Wythoff’s Formula

Welcome back! I took a few-weeks’ blogging hiatus to focus on end-of-term craziness, but I am now resuming a regular(ish) weekly schedule throughout the summer. Let’s get back to Wythoff’s game!

Here’s a brief recap: In trying to solve for optimal play in Wythoff’s game, we saw how to algorithmically find the blue “losing positions”; we observed that these seemed to lie on two lines and, assuming this fact, we computed the lines’ slopes to be \(\phi\) and \(1/\phi\); and we saw how the Fibonacci numbers were hiding all over the place. But one question lingers: why lines? We’ll answer this today.

Two posts ago, we saw that if we take all of the (infinitely many) steps in the upper “V” branch and average them together, the result has slope \(\phi\). In fact, with a little more work we can compute this “average step” exactly, not just its slope: it is the vector \(v=(\phi,\phi^2)\).[1] Let’s compare these average steps, namely v, 2v, 3v, etc., with the actual ones:

Overlaying average steps on Wythoff's grid
Drawing a dot at each mutliple of the "average" step v reveals a perfect correspondence between dots and blue cells.

The dots and blue squares are perfectly matched! It seems that this may provide a precise way to easily locate all the blue cells in the upper “V” branch at once! And since the whole diagram is symmetric through the line \(y=x\), the lower “V” branch should be governed by vector \(w=(\phi^2,\phi)\) in the same way. Thus, a hypothesis forms:

Conjecture: The losing cells in Wythoff’s game are exactly those that contain an integer multiple of vector \(v=(\phi,\phi^2)\) or vector \(w=(\phi^2,\phi)\).

If we use the notation \(\lfloor x\rfloor\) for the floor function that rounds x down to the nearest integer[2], then this conjecture says that the nth blue cells on the upper and lower “V” branches have coordinates \((\lfloor n\cdot\phi\rfloor, \lfloor n\cdot\phi^2\rfloor)\) and \((\lfloor n\cdot\phi^2\rfloor, \lfloor n\cdot\phi\rfloor)\) respectively. (When \(n=0\), both formulas give (0,0).)

As we will see, this conjecture is indeed correct. How could we rigorously prove this fact?

To start, in a new grid, let’s color green all cells that fit our hypothesized formula, i.e., contain a multiple of v or w. Fill the rest of the cells with yellow. We now have two separate, a priori unrelated colorings of the grid: one with red/blue according to Wythoff’s game, and another with yellow/green according to vectors v and w.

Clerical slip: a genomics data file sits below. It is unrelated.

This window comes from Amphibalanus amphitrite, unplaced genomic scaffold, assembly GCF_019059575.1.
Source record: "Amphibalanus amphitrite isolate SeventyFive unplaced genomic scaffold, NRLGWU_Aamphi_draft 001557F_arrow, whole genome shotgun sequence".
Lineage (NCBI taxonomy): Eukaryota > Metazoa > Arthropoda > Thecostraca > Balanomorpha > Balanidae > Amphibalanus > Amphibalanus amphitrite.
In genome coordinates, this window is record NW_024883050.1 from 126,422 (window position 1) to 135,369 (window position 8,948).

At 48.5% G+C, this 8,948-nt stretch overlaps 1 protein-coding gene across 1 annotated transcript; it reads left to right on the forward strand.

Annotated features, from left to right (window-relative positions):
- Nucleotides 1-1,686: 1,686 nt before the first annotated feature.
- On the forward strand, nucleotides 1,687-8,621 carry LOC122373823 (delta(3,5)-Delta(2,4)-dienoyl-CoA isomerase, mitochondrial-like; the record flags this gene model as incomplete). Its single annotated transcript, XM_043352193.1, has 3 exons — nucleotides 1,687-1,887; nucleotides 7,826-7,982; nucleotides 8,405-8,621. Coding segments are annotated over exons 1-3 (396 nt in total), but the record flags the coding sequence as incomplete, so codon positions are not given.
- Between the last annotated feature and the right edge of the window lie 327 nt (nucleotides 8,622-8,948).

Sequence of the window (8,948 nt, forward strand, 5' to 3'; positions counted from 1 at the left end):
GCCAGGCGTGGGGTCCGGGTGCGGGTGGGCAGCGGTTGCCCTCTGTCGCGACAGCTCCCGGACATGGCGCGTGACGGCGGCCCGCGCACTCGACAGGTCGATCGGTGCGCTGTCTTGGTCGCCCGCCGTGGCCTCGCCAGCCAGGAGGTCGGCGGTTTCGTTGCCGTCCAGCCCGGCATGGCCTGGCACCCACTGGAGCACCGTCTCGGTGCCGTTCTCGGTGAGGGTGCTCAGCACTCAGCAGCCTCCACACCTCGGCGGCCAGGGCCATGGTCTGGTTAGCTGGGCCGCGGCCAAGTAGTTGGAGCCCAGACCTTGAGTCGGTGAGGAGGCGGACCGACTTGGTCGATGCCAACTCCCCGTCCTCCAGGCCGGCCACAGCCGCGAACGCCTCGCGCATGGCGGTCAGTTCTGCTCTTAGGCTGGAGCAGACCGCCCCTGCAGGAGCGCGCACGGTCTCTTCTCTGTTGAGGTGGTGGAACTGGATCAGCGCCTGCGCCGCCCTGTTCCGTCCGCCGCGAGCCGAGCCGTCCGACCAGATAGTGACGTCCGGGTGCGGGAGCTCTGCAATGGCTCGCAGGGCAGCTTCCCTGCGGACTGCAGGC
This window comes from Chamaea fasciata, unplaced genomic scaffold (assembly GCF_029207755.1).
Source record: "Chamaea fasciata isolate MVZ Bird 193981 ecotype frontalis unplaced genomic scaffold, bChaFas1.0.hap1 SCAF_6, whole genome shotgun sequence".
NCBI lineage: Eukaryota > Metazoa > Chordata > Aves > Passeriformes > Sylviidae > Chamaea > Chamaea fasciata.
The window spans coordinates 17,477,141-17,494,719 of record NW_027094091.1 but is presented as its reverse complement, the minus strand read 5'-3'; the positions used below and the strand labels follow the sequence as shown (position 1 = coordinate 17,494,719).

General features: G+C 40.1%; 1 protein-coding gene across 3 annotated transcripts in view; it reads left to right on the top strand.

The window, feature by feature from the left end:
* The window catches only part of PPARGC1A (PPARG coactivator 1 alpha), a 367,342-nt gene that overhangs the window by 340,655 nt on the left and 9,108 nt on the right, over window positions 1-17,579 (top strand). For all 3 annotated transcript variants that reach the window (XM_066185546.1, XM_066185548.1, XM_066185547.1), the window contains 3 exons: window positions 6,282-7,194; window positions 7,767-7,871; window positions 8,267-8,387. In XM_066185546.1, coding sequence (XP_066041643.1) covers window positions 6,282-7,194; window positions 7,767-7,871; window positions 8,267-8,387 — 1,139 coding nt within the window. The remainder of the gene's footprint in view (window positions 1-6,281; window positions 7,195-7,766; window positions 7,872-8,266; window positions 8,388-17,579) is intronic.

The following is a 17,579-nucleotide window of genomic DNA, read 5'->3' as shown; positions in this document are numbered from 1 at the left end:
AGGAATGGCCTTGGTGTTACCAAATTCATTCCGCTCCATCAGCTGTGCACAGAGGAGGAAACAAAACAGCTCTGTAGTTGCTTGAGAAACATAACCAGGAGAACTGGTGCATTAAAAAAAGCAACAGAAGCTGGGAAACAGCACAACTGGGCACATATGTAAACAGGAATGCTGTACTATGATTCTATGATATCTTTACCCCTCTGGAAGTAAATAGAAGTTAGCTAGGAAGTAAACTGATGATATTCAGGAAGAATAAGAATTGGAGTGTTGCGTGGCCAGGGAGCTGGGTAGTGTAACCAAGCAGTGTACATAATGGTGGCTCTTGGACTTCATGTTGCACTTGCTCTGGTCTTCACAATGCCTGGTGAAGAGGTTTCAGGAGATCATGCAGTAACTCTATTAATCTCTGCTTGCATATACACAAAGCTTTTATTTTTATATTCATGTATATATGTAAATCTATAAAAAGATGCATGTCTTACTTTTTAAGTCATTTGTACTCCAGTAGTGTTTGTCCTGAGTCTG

Comparing Wythoff grid colorings
Two colorings of Wythoff's grid that we conjecture are identical. Left: the losing positions (dark blue) found previously by an iterative, optimal-play strategy. Right: multiples of vectors v and w (dotted) and their containing cells (dark green).

Proving the conjecture amounts to showing that these colorings are the same. We’ll accomplish this by showing that the yellow/green coloring behaves just like the red/blue one:

  • Endgame condition: The cell (0,0) is green.
  • Yellows win: From any yellow cell, it is possible to move to a green cell with one Wythoff’s game move.
  • Greens lose: From a green cell, there are no other green cells accessible with a single Wythoff’s game move.

We have already observed these three properties for the red/blue coloring, and we saw that they uniquely determined the red and blue cell positions. If we could show the yellow/green coloring follows the same pattern, we could conclude that the colorings are indeed identical. So we just need to check that our yellow/green formula satisfies these three conditions!

Now that we have set the stage to dig into the meat of this proof, it is time to bid farewell until next week. See you then!


  1. Indeed, since we know that a=(1,2) and b=(2,3) appear in proportion 1 to \(\phi\), the average step is \(\frac{1}{1+\phi}a+\frac{\phi}{1+\phi}b = (\phi,\phi^2)\). This can also be computed from the Fibonacci observations in the most recent post. []
  2. For example, \(\lfloor 2.718\rfloor = 2\), \(\lfloor 5\rfloor = 5\), and \(\lfloor -3.14\rfloor = -4\). []

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